Back in 2006, shortly after ‘winning’ Serie A, Juventus were demoted as part of the Calciopoli scandal.
While plenty of squad members didn’t really fancy the prospect of second-tier football – Zlatan Ibrahimović and Patrick Vieira were among those who moved on – they still had a fair few big names, enough to help them win the title despite a nine-point deduction.
Here’s what happened to the biggest contributors to the promotion: all the players who clocked up 10 or more appearances as Juve made it back to the big leagues at the first time of asking.
There aren’t too many members of the squad who are still playing, but Buffon is one of them. Indeed, he will spend the 2019-20 season at Juve having returned after a year out at Paris Saint-Germain.
The goalkeeper missed just five Serie B games after sticking around following the 2006 demotion, and there can’t be too many teams to play in the second tier with the reigning World Cup-winning goalkeeper between the sticks.
Just when you thought you couldn't love him anymore…..Buffon talking about staying with Juventus in Serie B… pic.twitter.com/0Fq12hfnGd
— Juvefc.com (@juvefcdotcom) April 23, 2016
Birindelli was 31 and closing in on a decade in Turin when relegation hit, and was able to use the season in Serie B to make a sustained comeback after missing the previous campaign through injury.
The defender played 37 times, and scored his first league goal for the club since 1999, and would not leave Juve until 2008, retiring shortly after.
His son Samuele, also a defender, was in the Pisa squad that won promotion to Serie B last season.
Chiellini had only spent one season at Juve before demotion, but the club will be very grateful to him for sticking around.
The centre-back was just 22 when the season began, and if you’re anything like us you can’t picture Giorgio Chiellini ever being 22.
He’s still there, of course, and played his 500th game for the club in 2019.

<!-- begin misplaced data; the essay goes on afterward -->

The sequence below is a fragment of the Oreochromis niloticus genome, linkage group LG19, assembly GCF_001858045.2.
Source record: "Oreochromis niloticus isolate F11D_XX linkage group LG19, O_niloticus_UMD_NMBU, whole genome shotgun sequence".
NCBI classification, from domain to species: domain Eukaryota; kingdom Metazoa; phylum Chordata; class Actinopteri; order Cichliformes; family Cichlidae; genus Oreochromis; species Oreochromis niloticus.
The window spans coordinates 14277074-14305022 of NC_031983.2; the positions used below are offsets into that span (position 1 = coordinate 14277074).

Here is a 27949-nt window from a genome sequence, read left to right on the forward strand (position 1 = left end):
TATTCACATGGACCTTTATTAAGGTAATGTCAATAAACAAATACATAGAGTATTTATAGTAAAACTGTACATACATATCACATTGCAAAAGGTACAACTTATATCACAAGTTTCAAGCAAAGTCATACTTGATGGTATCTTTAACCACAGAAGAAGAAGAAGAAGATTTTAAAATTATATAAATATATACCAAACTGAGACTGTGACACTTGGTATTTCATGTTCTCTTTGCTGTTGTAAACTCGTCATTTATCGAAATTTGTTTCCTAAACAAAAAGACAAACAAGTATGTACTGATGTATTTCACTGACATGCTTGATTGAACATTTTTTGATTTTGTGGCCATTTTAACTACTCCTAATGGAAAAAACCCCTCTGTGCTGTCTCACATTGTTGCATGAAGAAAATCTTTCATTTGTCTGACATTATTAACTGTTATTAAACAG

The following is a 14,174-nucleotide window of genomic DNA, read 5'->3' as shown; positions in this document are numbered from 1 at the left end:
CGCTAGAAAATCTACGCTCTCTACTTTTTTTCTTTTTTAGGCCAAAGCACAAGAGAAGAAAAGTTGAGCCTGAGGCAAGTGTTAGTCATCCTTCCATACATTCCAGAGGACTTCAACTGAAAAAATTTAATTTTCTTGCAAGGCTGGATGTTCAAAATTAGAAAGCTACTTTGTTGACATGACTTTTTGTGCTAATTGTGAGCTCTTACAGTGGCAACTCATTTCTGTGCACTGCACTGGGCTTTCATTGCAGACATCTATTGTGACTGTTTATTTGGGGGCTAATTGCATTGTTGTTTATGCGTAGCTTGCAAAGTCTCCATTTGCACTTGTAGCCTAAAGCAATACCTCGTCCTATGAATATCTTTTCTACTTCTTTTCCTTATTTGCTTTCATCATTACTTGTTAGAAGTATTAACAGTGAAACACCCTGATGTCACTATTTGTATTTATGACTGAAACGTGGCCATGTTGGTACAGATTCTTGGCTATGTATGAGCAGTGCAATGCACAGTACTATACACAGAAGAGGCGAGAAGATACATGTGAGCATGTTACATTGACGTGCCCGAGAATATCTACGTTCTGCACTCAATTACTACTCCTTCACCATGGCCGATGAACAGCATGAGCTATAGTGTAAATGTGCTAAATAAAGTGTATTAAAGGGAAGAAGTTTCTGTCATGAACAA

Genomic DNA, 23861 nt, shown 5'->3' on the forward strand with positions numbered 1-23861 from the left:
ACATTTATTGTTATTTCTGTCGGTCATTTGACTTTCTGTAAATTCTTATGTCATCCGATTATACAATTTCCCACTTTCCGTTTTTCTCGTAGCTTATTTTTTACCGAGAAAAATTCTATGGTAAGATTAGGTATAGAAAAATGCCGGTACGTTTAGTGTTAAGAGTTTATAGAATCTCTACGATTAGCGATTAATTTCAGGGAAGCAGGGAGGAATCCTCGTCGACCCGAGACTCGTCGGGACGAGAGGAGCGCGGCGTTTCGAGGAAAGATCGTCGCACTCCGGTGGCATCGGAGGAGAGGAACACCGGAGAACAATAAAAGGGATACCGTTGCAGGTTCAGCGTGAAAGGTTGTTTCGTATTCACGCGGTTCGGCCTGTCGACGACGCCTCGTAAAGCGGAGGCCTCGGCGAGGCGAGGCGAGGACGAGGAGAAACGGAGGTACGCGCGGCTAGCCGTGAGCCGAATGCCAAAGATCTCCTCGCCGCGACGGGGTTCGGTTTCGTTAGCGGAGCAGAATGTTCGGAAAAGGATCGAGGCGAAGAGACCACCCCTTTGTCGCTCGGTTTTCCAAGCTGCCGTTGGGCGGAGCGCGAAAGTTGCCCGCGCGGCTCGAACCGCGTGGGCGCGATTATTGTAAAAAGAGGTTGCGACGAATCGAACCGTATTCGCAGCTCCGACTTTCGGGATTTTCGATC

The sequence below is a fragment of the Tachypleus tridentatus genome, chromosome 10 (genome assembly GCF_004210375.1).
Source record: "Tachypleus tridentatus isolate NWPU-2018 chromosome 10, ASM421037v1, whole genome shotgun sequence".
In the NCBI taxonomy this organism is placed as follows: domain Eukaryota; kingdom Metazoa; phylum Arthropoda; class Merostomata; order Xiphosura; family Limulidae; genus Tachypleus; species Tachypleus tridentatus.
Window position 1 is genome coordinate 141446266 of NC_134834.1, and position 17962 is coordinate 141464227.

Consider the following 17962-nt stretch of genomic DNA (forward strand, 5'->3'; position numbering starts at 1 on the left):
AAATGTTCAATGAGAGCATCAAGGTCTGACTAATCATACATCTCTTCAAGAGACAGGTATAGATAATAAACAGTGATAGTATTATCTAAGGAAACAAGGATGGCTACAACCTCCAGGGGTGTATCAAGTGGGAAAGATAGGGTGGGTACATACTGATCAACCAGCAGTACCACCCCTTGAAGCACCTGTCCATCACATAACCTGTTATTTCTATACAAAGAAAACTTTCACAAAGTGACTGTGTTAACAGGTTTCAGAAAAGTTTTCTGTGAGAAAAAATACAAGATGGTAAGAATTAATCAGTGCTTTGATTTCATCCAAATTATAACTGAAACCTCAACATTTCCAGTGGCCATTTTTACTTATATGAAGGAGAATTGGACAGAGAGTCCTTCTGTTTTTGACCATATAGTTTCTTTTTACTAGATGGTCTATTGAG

Signed from Newcastle United, Boumsong was a curious signing, with the Magpies making a significant loss on the France international.
He played more than 30 games in Serie B but was surplus to requirements after promotion and saw out his career in France and Greece before retiring in 2013 and going into punditry.
Kovač stuck around for a second season, having arrived from Bayern Munich in 2005, and was an able backup to Chiellini and Boumsong before heading back to Germany to join Borussia Dortmund in 2007.
The Croatia international retired from playing in 2010 but has since worked as a coach under his brother Niko, with the pair joining Bayern Munich (where they were once team-mates) in 2018.
After impressing on loan at Siena, Legrottaglie returned to his parent club following their demotion but only played 10 times in Serie B.
He stayed at Juve until 2011 before leaving for a brief spell at Milan and then finishing his career with three years at Catania.
The Italian moved into coaching after his retirement in 2014, and is currently working for Pescara.
A versatile French defender, Zebina played more than 20 times in Serie B and stuck around for a few more years, with English fans perhaps remembering him best for picking up a red card against Fulham in the 2010 Europa League semi-final.
That would end up being one of his final contributions in black and white – he left for Brescia at the end of that season and retired in 2015.
The regular left-back during Juventus’ time in Serie B was Balzaretti, a local lad who had joined from neighbours Torino in 2005.
He enjoyed his best form after leaving the Bianconeri, spending four years at Palermo and then three with Roma, playing for Italy in their run to the Euro 2012 final in between those two spells, but was forced to retire due to injury in 2015.
Zanetti was brought in from Inter to help with the promotion push, adding his no-nonsense defensive midfield play following the departure of Vieira and Emerson.